This is the apportioned task of all doctoral researchers. Its difficulty lies in the post-modern problematization of the concept of knowledge. We have to argue that we are contributing to knowledge, even if the argument withinour thesis involves an assertion that knowledge is merely contingent, therefore our attempts to add to it are doomed to partiality and dependent on circumstance, i.e. a postmodern argument. Another view of knowledge, which is neither the classically rational nor the postmodern, is that of Paul Feyerabend. Feyerabend puts it as follows:
Knowledge […] is not a series of self-consistent theories that converges towards an ideal view; it is not a gradual approach to the truth. It is rather an ever-increasing ocean of mutually incompatible alternatives, each single theory, each fairy-tale, each myth that is part of the collection forcing the others into greater articulation and all of them contributing, via this process of competition, to the development of our consciousness. (Against Method, Verso, 2010, p. 14)
Here, then, knowledge can be added to, but without the rationalist presumption that knowledge can be perfected by a singular path to truth. Rather, a new path may come into existence with any individual thesis (which is what we are talking about here), which may be incompatible with other theses, may appear outlandish and sui generis, or even plainly wrong, but yet it may be treated as a contribution to knowledge, and may have that effect.
It is the notion of right and wrong that need to be relegated in doctoral studies in the humanities. The idea that a thesis has to “prove” something. “What have you set out to prove?”, you will be asked. This, I submit, is the wrong question. It is not the proven that is of sole importance, and humanities above all need to recognise this. All world religions have been not proven, but their importance is inestimable. Marxism, itself, in so far as it was verifiable, has been debunked by the failure of a dictatorship of the proletariat to arise. The “logical force” of Marx’s argument has given way to this empirical fact, but the “material effect” of Marxism has remained massive, and its attraction to academia similarly. Feyerabend insists on the virtual inextricability of “logical force” and “material effect”, such that one should never simply talk of an argument’s logical force, but also include the material effect from the beginning – not so neat, but if we wish to understand the development of consciousness, and contribute to it, necessary (Feyerabend, p. 9). The provenness of an argument may be quite secondary. So when a humanistically inclined scholar sets out to write a thesis, they should set out, I submit, not to “prove” any one thing or the other, but to add an alternative, which then enters into play with the many other alternatives already floating round the ocean of knowledge.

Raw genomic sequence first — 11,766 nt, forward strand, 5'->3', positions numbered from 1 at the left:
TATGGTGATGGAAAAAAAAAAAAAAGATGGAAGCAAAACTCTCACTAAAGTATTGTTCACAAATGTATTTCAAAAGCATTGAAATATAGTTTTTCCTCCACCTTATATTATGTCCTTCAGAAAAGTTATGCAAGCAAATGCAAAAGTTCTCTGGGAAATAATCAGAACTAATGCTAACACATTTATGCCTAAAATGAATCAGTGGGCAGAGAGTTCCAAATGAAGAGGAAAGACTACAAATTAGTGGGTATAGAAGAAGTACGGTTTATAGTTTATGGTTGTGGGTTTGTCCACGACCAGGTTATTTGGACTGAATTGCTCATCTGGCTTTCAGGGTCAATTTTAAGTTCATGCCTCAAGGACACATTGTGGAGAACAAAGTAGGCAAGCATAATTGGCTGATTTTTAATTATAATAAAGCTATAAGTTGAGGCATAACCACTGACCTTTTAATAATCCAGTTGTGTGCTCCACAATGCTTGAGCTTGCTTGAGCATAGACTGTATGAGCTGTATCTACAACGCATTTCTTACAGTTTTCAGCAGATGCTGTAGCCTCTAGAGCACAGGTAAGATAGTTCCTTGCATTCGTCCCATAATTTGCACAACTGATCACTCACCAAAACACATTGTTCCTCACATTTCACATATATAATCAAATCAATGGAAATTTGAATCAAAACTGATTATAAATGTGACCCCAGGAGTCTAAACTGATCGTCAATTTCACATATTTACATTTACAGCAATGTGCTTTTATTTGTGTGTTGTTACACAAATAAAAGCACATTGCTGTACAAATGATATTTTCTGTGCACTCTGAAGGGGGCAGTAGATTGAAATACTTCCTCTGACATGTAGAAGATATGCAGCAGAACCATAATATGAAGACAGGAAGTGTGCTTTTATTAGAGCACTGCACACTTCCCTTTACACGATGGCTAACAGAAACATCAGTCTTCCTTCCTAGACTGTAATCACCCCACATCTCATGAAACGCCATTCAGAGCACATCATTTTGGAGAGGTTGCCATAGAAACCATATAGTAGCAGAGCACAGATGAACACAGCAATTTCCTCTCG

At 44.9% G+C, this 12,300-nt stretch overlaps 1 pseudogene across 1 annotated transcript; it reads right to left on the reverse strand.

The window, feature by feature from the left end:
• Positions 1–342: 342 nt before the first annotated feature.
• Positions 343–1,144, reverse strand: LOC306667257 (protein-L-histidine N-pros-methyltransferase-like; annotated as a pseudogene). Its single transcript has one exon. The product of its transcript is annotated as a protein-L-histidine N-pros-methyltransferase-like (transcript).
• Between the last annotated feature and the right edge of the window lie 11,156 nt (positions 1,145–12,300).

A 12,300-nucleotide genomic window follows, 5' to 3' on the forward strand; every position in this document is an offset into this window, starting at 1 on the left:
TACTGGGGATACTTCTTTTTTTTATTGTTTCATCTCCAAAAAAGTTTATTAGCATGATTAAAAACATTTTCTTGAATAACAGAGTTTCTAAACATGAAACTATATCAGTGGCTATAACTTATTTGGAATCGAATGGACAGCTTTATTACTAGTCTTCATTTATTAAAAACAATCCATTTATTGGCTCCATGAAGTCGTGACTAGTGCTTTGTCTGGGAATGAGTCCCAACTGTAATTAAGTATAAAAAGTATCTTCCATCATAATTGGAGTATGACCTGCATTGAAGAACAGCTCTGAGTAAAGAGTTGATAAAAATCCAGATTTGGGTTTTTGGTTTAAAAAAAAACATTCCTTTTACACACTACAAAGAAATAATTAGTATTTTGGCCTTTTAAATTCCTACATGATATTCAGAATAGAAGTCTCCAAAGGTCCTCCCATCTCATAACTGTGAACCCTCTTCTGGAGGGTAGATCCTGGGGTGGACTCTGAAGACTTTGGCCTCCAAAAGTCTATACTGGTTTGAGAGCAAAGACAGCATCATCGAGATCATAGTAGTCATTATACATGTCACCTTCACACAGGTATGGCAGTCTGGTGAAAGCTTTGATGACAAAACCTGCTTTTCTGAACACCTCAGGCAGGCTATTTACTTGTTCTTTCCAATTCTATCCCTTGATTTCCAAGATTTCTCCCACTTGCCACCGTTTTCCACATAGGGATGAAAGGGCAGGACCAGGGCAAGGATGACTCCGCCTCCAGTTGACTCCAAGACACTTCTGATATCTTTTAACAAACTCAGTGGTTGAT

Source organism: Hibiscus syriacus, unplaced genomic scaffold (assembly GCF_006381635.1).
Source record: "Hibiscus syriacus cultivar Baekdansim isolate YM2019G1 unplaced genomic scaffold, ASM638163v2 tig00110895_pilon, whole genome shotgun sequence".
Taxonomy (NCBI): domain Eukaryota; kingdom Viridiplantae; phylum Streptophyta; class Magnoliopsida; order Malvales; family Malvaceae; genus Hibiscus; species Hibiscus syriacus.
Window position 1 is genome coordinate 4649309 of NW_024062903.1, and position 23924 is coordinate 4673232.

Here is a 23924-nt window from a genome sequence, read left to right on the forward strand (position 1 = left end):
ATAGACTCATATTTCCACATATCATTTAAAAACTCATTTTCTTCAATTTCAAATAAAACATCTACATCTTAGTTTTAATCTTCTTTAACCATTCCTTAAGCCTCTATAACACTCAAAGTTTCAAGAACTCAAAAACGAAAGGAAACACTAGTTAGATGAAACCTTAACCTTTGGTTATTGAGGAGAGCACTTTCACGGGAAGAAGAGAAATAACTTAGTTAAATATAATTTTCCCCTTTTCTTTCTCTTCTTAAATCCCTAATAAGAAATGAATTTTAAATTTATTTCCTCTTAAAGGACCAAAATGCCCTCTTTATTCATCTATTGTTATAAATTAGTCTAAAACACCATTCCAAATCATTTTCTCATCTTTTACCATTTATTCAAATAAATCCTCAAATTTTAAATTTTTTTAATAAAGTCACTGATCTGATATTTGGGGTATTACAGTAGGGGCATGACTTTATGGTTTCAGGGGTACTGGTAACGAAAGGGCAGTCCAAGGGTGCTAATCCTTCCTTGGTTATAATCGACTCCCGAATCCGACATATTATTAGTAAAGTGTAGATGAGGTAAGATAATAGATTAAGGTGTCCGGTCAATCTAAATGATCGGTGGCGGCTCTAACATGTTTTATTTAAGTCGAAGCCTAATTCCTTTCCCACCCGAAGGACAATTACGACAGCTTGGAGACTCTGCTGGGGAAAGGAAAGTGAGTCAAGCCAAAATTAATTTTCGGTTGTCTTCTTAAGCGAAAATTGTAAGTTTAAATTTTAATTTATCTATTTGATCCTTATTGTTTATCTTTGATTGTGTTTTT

The strange couplings that will ensue between this and that alternative are not wholly foreseeable, historical circumstances being as chaotic and ever-changing as they are, but the addition of a new alternative is in itself dynamic, and, even if it is an alternative we feel sure is fundamentally wrong, disagreement is in itself a stimulus – further, we do not, unfortunately, know that this alternative is wrong. The last instance in which knowledge is finally exactly defined and contributions to it specified and isolated never comes. Proof is a posture: when we analyze texts and historical moments and movements, we prove little. Only the relatively mundane is capable of being proved. To limit ourselves to the provable is wrong, and to declare those complex social, cultural and historical configurations that we study to be provable is also wrong.
We are not proving, we are simply adding, creating connections and creating the possibilities of further connections, which may or may not come to pass. Rather than trying to prove, I suggest we should try to introduce – introduce concepts, ideologies, and theories to each other. Perhaps they will hit it off, create a spark. We cannot know, can only produce the written form of our investigations. We don’t judge these investigations by their provability, but firstly, by the process as we experience it: understanding is produced by “playful activity”, Feyerabend says (p. 10), like children; secondly, by how others can work with it – can it create engagement? If we can do these things, we will be more productive, creative, and, of course, happier. If we seek to prove the improvable, we condemn ourselves to intellectual torment, we bore ourselves and others, we twist the available facts and select what we can use, we are always vulnerable – even, perhaps, to our own conscience. Only the greatest openness to the ocean of mutually incompatible alternatives can keep us engaged with knowledge, rather than ossifying in some self-validating theory that explains all the world in a certain number of pages, and closes of all of history that contradicts it. I will close with Feyerabend again, on scientific education:
It simplifies “science” by simplifying its participants: first, the domain of research is defined. The domain is separated from the rest of history (physics, for example, is separated from metaphysics and from theology) and given a “logic” of its own. A thorough training in such a “logic” then condition those working in the domiain; it makes their actions more uniform and it freezes large parts of the historical process as well. (p. 3)